Well, who saw that coming? Definitely not the talking heads on two major television networks who almost unanimously picked the Browns to beat the Bengals. Cincinnati's defense made sure that Johnny Manziel's coming out party was not going to take place against their group, while the offense rode a powerful rushing attack to a 30-0 win.
We're fairly certain that we know where this one is going to go, but it's a weekly feature and there were others who aided in the glorious shutout. Cast your vote and sound off on the winner for this week's Bengals Most Valuable Player Award!
Jeremy Hill, RB: The rookie was an absolute monster on Sunday and answered the bell when finally named the team's starting running back. As it seems to be with bigger backs, Hill just got stronger as the game wore on, churning out 148 yards on 25 carries. Again, Hill sniffed the six-yard per carry mark and added two touchdowns to his season total, which now stands at eight. After the Bengals' loss to the Browns about five weeks ago, Hill said that he thought Cleveland wasn't very good. Yeah, he backed that talk up pretty well.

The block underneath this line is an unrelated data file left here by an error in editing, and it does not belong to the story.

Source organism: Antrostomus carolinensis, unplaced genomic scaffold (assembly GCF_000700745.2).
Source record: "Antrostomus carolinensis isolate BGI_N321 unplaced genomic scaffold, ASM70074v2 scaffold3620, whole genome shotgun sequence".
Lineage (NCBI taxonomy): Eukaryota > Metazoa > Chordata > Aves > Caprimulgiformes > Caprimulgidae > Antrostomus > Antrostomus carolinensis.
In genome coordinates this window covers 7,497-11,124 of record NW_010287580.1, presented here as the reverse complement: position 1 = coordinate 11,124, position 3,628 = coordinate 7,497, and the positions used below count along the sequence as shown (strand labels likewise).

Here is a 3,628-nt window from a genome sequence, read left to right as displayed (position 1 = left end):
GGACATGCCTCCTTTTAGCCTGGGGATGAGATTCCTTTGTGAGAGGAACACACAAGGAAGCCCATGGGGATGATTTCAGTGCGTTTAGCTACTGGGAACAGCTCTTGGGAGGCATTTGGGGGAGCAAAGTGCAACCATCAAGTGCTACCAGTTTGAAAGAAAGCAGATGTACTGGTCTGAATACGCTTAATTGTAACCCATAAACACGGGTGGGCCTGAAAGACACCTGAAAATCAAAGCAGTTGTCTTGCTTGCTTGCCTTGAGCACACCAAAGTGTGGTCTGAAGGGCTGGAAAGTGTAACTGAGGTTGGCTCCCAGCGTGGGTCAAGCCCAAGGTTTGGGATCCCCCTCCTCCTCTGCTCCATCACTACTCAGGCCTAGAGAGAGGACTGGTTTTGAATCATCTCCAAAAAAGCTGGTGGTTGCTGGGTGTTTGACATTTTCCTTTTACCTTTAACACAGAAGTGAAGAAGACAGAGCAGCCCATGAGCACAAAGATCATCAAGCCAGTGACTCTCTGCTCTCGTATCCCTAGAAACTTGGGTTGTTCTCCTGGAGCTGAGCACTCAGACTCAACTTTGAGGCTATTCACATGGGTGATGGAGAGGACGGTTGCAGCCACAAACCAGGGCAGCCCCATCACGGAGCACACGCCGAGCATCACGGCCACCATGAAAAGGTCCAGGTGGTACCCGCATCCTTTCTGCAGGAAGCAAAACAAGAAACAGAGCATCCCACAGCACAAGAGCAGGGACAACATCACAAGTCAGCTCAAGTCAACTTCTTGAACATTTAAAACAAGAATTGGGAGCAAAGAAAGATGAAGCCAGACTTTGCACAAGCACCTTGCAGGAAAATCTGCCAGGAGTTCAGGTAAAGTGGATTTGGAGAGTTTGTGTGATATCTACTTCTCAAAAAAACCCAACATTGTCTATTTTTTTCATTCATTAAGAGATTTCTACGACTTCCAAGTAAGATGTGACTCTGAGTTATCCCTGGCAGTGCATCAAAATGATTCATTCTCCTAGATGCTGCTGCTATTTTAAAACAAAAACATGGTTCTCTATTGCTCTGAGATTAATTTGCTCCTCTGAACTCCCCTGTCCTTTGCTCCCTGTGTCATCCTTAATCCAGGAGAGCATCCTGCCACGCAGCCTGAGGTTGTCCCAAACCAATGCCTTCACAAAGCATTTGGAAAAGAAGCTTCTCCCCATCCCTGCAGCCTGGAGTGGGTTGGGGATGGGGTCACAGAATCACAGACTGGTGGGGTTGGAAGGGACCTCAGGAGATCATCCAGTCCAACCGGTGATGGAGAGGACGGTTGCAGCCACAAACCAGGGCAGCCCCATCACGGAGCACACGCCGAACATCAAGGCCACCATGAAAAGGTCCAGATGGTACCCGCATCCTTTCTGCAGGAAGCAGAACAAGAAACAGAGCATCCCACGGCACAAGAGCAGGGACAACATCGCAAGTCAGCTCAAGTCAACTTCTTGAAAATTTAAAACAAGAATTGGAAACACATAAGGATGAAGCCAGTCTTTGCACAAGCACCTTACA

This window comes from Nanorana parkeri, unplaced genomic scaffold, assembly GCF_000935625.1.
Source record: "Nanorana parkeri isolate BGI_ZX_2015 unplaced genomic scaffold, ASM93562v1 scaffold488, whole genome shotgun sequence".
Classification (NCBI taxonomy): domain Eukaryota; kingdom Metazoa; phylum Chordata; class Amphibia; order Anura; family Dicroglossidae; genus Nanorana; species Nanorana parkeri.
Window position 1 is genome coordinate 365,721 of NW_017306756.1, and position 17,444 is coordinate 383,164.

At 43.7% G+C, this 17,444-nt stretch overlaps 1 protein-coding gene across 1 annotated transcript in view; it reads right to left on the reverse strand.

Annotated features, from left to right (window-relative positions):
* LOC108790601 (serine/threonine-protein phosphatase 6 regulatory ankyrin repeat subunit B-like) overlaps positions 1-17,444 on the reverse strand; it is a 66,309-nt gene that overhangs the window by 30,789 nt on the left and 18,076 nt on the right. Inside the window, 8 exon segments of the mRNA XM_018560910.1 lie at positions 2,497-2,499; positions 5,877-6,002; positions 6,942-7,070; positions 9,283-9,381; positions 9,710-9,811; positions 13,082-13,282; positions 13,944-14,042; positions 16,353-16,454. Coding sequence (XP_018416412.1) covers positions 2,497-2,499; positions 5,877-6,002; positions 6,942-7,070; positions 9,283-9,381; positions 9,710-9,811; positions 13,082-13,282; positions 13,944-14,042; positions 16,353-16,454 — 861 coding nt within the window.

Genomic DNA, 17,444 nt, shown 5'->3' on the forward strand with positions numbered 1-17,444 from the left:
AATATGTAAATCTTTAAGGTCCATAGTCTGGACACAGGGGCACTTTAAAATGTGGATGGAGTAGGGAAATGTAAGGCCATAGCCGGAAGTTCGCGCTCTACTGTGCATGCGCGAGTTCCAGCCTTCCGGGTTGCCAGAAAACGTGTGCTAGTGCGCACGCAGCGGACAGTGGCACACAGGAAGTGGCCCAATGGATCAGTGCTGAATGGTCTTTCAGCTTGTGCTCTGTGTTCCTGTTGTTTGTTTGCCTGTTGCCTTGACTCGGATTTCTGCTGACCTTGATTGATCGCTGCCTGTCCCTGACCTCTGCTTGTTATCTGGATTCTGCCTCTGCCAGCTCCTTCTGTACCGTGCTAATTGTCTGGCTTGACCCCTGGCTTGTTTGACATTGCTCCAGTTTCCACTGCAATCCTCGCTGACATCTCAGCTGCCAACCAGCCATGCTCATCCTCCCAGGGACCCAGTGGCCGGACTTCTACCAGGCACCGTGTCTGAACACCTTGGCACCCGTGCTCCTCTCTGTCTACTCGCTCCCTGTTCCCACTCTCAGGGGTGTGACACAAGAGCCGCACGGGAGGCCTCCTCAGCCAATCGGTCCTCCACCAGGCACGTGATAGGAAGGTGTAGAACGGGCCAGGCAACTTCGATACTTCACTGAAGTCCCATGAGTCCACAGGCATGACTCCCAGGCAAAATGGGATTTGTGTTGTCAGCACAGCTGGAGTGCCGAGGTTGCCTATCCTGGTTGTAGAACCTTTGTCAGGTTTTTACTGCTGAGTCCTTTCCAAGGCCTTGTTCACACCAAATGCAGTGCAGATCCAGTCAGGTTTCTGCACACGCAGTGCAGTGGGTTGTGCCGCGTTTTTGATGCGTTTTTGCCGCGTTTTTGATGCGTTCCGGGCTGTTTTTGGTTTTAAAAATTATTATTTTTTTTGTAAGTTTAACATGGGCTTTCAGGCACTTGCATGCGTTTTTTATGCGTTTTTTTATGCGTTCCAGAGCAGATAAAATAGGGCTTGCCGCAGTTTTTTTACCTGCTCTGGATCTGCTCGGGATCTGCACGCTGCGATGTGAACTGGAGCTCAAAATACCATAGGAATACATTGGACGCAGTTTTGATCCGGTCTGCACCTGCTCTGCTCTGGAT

Mike Nugent, K: What a game for a guy with such a heavy heart. After suddenly losing his father earlier in the week, it was unclear if Nugent would even suit up on Sunday, which would have been completely understandable. Instead, "Nuge" played and was a huge key to the win. He banged home three big field goals, including two 44-yarders in somewhat rough conditions. He added three extra points and accounted for 12 of the Bengals' 30 points on the afternoon. In a classy and correct move, the team gave Nugent one of the game balls, along with offensive coordinator Hue Jackson who sadly lost his father this week as well.
Carlos Dunlap, DE: Big No. 96 showed up in a familiar way on Sunday, namely in the way of big tackles and sacking the quarterback. Dunlap tied for the lead in tackles with six total and had a quarterback sack to his name. He was also seen chasing down running backs and Manziel on scrambles, showing both his nimbleness for his size and effort on plays that required hustle.